Fear of France driving global markets
Protestors hold the French flag and gather during a National Union-Led demonstration against retirement reform on October 16, 2010 in Paris, France. French unions staged a national day of strikes over the government's pension reforms which include President Nicolas Sarkozy's attempt to raise the retirement age.
STEVE CHIOTAKIS: Major banks in France -- the world's fifth largest economy -- are driving European markets lower this morning. With reports of possible bank runs and even an Asian bank cutting off lending to French financial institutions. What does that mean for Wall Street? And if European debt is what American investors are worrying about, who's leading the global herd?
Here's Marketplace's Jeff Horwich.
JEFF HORWICH: As Americans, it's tempting to think of the relationship between our stock market and its global counterparts in Asia and Europe like a dog wagging its tail. In truth it's more like a dog chasing its tail: we watch them, they watch us, round and round we all go. Arturo Bris is a finance professor at IMD in Switzerland. He says most big invetors own shares everywhere. And tend to make the same moves around the globe.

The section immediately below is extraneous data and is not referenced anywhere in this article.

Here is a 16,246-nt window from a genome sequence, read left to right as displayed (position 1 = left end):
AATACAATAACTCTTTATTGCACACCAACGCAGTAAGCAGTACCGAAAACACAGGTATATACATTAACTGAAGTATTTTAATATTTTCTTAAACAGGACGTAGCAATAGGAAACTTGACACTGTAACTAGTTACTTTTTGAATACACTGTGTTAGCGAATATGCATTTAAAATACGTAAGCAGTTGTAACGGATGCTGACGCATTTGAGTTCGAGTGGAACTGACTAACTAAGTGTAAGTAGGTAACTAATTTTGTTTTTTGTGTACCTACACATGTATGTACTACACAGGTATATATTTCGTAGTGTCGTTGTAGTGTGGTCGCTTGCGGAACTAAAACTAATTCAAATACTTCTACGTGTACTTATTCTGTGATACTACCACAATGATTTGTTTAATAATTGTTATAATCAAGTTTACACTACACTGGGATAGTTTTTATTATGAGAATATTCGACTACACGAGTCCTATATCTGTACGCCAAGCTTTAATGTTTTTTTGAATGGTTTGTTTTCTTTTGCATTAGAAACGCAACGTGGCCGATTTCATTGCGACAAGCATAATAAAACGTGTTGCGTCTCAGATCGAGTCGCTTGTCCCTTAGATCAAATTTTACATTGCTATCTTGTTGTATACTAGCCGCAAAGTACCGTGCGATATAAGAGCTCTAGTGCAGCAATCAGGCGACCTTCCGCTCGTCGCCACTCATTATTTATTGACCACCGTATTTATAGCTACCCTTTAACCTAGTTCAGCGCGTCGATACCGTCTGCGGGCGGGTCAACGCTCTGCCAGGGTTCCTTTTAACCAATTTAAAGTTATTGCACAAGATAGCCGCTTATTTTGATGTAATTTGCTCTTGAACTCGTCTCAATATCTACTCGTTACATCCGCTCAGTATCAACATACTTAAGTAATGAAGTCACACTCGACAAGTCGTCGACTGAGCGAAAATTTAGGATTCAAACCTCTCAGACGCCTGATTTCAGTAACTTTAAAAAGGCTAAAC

ARTURO BRIS: That's why we should expect the U.S. market to follow the European market and the reverse. However, in the current situation, we have already seen in the last days that this is not the case.
Well it may look like all of us around the world are freaking out as one global chorus, Bris believes the markets are acting volatile for their own reasons. In the U.S. it's the S&P downgrade, in Europe, Bris says markets tanked yesterday when the French president called off his vacation.
BRIS: These volatilities are difficult to explain, because its driven only by investor sentiment, even when there is no news.
Historically, the U.S. stock market day sets the tone for the rest of the world. But Rob Carnell, chief international economist at ING, says important news about what's debt issues in France and Italy, is shifting who's influencing whom.
ROB CARNELL: The news flow is going to be increasingly driven by what's happening in Europe. That should be reflected in U.S. markets later today.
Carnell says global markets tend to move over time. But on any given day, the dog can quit chasing its tail and start chasing the latest distraction thrown out by the news cycle.
TV CLIP: He is a good and strong master, and he made me this collar so I can talk -- squirrel!
I'm Jeff Horwich for Marketplace.